var timer = $timeout(
					function handleTimeout() {

						return( "Timer executed" );


				// Use $q to show that dependency injection worked.
				$q.all( [ timer ] ).then(
					function handleTimerResolve( resolvedValues ) {

						console.log( "Resolution:", resolvedValues[ 0 ] );



		// -------------------------------------------------- //
		// -------------------------------------------------- //

		// I bind some JavaScript UI behavior to a given scope. And, in this case, I am
		// also binding a Controller to a given UI as well.
			function() {

				// I bind the UI behaviors to the local scope.
				function link( scope, element, attributes, controller ) { "Directive linked" );


				// Return the directive configuration.
				// --
				// NOTE: We are providing the Controller name as a value to be pulled out
				// of the dependency injection container.
					controller: "my.nameSpace.TestController",
					link: link,
					require: "bnTestDirective",
					restrict: "A"




As you can see, the directive controller looks just like any other controller. In fact, there's nothing in the directive controller that would indicate that it was being used for a custom directive and not for the native ngController directive.

When we run the above code, we get the following output:

Controller instantiated
Directive linked
Resolution: Timer executed

The code in the controller is mostly non-sense - I just wanted to make sure that the controller arguments integrated properly with the dependency injection framework.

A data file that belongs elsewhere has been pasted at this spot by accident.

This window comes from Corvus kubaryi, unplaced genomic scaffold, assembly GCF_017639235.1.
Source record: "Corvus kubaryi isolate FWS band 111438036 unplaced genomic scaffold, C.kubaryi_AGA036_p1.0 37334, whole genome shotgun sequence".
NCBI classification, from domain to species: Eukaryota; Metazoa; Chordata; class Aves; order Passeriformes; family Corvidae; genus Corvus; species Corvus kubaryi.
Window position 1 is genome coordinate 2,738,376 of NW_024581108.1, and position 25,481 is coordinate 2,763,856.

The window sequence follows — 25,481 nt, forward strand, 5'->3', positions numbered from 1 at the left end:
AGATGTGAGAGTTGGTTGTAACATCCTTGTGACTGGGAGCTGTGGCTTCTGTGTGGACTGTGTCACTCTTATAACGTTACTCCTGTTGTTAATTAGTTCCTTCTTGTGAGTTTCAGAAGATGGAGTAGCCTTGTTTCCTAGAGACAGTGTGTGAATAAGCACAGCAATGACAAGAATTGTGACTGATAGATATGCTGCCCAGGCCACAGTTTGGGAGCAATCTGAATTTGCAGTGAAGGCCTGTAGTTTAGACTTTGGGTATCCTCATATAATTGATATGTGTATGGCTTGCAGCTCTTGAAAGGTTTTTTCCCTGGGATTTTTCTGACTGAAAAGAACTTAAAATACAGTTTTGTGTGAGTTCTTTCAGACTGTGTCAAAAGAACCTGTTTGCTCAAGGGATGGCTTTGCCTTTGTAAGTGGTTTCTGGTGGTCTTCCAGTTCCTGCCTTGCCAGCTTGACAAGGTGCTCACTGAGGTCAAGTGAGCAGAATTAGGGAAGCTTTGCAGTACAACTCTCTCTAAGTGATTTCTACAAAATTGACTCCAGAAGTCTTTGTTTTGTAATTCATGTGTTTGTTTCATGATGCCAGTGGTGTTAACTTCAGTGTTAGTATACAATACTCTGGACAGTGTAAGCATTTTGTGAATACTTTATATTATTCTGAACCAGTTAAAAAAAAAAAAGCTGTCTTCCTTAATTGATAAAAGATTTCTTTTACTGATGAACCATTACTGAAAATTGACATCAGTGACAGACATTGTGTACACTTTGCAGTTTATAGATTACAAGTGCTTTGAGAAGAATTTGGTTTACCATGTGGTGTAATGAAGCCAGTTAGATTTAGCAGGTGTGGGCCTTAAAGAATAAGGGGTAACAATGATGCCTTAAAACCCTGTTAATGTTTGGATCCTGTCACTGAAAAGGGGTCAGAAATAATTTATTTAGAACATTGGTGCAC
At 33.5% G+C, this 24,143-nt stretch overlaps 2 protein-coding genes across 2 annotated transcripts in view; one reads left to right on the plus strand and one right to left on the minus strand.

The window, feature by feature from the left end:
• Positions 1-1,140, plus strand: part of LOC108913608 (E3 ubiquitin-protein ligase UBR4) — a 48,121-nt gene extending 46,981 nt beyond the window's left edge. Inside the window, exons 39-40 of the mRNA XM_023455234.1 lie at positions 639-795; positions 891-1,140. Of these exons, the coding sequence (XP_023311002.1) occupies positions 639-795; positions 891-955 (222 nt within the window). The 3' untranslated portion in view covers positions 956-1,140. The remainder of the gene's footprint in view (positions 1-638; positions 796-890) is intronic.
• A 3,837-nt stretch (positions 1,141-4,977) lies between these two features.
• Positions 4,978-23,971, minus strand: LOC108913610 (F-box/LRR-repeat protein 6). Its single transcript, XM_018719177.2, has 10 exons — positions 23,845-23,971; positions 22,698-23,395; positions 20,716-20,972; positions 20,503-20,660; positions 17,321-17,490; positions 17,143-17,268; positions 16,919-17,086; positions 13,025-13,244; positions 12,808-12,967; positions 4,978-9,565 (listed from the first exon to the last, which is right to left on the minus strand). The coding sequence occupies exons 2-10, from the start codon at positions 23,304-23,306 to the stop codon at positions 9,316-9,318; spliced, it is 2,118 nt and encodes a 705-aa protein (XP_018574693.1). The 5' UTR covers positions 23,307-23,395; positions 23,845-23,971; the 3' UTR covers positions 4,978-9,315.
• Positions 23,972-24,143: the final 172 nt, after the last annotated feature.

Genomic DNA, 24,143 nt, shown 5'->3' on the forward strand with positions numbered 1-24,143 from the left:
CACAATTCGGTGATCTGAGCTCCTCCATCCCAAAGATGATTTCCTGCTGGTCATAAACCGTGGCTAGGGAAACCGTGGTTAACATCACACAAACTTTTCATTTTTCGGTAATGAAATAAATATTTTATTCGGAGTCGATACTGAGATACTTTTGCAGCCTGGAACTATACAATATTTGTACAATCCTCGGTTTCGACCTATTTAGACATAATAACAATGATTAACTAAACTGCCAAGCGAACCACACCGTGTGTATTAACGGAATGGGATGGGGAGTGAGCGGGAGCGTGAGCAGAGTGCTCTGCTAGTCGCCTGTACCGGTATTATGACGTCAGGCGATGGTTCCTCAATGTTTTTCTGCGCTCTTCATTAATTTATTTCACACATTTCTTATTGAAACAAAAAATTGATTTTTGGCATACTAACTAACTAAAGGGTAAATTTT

Very few of my directives actually use a Controller. And, those that do use a controller often use it to help manage DOM-related features (ex. transclusion, image loading); as such, I am not sure that I believe that directive controllers and "normal controllers" are truly the same beast. But, I am also not going to draw any conclusion just yet. More noodling is required.

Want to use code from this post? Check out the license.

Reader Comments


Wouldn't it be better to DI the directive function explicitly?

app.directive('myFoo', ['myController', function (myController) {
return {
restrict: 'E',
controller: myController



Yeah, if the injected values need to be exposed to the Link and/or Compile functions (or any other function inside the directive factory). But, in this case, the Controller is defined outside of the directive factory and therefore would need its own DI integration.

Of course, like I said, this is the first time I even realized you could do this; in the past, I have always defined my directive-controller inside the directive factory and, as you are saying, have always used the directive factory to handle the injection.


I think it works exactly the same way as every others Controllers.